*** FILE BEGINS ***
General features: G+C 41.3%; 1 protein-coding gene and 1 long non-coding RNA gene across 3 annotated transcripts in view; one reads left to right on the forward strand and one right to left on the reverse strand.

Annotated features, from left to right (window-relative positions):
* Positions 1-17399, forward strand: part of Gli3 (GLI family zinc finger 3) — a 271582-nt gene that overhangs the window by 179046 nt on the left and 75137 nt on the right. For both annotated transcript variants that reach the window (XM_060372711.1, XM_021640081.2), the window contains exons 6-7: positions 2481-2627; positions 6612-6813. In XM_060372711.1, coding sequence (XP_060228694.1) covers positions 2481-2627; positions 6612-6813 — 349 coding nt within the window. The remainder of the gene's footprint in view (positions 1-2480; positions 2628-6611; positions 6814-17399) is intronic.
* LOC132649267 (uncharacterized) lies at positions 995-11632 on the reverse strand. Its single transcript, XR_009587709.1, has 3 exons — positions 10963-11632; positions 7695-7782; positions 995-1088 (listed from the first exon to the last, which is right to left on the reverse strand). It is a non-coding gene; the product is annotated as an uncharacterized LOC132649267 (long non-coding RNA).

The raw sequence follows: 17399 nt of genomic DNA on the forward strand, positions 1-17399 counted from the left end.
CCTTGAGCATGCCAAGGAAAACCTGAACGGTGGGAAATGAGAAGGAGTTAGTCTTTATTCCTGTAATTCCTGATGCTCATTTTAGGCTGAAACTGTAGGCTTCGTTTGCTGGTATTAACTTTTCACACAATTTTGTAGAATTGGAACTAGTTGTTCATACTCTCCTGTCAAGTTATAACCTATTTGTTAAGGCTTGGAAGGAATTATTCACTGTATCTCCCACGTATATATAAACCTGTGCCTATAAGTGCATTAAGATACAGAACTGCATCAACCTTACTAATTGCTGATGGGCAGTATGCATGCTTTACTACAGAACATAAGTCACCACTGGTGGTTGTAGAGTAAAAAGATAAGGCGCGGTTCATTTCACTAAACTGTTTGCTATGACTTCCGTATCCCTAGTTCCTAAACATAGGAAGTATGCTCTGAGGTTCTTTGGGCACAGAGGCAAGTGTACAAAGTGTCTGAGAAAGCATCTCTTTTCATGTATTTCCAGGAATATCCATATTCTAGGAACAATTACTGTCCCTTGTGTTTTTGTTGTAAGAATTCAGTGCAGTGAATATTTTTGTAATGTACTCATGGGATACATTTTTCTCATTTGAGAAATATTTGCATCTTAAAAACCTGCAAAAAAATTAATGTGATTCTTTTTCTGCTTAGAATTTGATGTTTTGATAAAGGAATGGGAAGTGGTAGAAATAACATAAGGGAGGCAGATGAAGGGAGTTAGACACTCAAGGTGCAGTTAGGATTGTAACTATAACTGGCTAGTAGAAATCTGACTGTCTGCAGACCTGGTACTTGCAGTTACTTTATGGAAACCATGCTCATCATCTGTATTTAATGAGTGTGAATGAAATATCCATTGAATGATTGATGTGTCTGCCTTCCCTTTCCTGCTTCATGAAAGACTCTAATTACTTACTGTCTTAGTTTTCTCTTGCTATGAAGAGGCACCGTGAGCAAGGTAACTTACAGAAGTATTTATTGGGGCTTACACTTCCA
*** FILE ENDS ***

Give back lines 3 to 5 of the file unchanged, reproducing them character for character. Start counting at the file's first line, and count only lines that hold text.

* Positions 1-17399, forward strand: part of Gli3 (GLI family zinc finger 3) — a 271582-nt gene that overhangs the window by 179046 nt on the left and 75137 nt on the right. For both annotated transcript variants that reach the window (XM_060372711.1, XM_021640081.2), the window contains exons 6-7: positions 2481-2627; positions 6612-6813. In XM_060372711.1, coding sequence (XP_060228694.1) covers positions 2481-2627; positions 6612-6813 — 349 coding nt within the window. The remainder of the gene's footprint in view (positions 1-2480; positions 2628-6611; positions 6814-17399) is intronic.
* LOC132649267 (uncharacterized) lies at positions 995-11632 on the reverse strand. Its single transcript, XR_009587709.1, has 3 exons — positions 10963-11632; positions 7695-7782; positions 995-1088 (listed from the first exon to the last, which is right to left on the reverse strand). It is a non-coding gene; the product is annotated as an uncharacterized LOC132649267 (long non-coding RNA).

The raw sequence follows: 17399 nt of genomic DNA on the forward strand, positions 1-17399 counted from the left end.